Director Jon Dahl brought on a team of frequent collaborators of his own, including composer Christopher Young. He would have to create two original scores for the film. His first score was a dramatic work that did not go with the director’s image. Young made a more jazz sound and intertwined the original score to the updated jazz sound, meeting Dahl’s liking.

Many Poker Variations

Although No-Limit Texas Hold’em is played at the beginning and end of the movie, they play a wide variety of poker styles, including many 7 Card Stud variants, Forced Rotation, Limit Hold’em, Draw, and Pot-limit Omaha. All these styles are played in the World Series of Poker, while No-Limit Texas Hold’em is the main competition event.

Authentic Props

All the poker chips and decks of cards used in filming are authentic casino grade. Atlantic Standard Molding made the poker chips, and United States Playing Card Co. made the playing cards; both companies make official casino chips and cards.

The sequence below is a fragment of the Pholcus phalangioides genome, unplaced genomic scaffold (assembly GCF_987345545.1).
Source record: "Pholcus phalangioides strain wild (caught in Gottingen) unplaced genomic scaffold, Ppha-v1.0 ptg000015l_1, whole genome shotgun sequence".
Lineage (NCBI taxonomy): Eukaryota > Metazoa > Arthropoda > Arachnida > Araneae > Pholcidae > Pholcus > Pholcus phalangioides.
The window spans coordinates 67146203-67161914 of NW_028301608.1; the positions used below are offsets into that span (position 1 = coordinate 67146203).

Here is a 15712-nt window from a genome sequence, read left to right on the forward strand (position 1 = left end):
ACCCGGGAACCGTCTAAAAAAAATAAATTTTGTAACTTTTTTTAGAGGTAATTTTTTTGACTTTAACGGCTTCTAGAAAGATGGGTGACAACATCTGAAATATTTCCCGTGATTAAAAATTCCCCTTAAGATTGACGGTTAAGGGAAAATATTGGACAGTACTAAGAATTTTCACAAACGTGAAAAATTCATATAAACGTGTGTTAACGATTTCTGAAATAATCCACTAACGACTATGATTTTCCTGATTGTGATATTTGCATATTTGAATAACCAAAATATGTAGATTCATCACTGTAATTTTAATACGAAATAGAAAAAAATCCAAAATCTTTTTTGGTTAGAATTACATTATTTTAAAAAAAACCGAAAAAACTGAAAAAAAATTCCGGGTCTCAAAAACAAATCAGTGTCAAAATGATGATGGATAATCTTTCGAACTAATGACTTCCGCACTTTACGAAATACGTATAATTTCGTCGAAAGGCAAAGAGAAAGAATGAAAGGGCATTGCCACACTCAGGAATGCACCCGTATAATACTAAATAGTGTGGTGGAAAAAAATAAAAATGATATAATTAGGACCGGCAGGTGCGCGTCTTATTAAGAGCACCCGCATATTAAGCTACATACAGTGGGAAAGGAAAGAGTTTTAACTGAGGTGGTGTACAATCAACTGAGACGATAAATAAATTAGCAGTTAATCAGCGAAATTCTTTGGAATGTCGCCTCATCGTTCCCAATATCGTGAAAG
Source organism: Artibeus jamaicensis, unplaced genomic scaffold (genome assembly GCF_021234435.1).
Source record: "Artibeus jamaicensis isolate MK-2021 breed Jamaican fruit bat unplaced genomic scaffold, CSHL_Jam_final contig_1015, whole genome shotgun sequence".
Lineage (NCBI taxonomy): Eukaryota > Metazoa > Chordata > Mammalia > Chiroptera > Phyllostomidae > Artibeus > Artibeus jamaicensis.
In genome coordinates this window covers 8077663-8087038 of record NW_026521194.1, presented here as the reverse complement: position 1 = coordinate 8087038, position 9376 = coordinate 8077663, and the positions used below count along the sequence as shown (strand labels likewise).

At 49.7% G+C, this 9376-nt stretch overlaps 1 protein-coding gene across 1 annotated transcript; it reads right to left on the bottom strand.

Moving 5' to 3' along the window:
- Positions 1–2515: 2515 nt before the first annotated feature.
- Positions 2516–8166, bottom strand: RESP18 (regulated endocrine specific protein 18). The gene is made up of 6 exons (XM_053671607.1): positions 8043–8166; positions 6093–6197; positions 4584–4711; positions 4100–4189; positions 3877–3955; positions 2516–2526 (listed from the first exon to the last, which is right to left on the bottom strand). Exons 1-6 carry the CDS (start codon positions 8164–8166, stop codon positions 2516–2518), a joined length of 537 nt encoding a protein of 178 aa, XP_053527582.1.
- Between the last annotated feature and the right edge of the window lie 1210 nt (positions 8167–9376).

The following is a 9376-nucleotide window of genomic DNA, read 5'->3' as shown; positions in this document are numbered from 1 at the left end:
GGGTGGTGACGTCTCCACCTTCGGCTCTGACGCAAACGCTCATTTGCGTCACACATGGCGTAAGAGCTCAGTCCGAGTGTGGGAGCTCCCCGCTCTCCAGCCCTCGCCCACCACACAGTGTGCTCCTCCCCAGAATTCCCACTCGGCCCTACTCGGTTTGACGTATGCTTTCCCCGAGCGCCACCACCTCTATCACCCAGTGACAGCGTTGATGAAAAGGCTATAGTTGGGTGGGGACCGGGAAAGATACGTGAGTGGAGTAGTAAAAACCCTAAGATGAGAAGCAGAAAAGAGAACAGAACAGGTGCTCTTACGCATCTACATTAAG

Goatee from American History X

Edward Norton had just finished filming American History X before filming Rounders. He kept his goatee from that role and shaved it off in Rounders, as Worm, just before getting out from prison.

Screenwriters Made Film Appearance

Both the screenwriters, Brian Koppelman and David Levien, make a cameo appearance in the film. In the scene where Mike gives examples of tells in poker, the screenwriters are the examples. One of the tells is smoking.

Source: Club Poker | IMDB | TVOverMind

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Dead Ringers Screen Facts

The Dead Ringers movie follows two identical twin gynecologists, Beverly Mantle and Elliot Mantle, both played by Jeremy Irons. The doctors find themselves seducing and passing around their patients. They begin to lose their minds to lust and addictions when one of the brothers falls in love with Claire Niveau, played by Canadian actress, Geneviève Bujold. Released in 1988, Norman Snider and David Cronenberg co-wrote this Canadian film and Cronenberg directed. Check out the Dead Ringers screen facts below.

Based on a True Story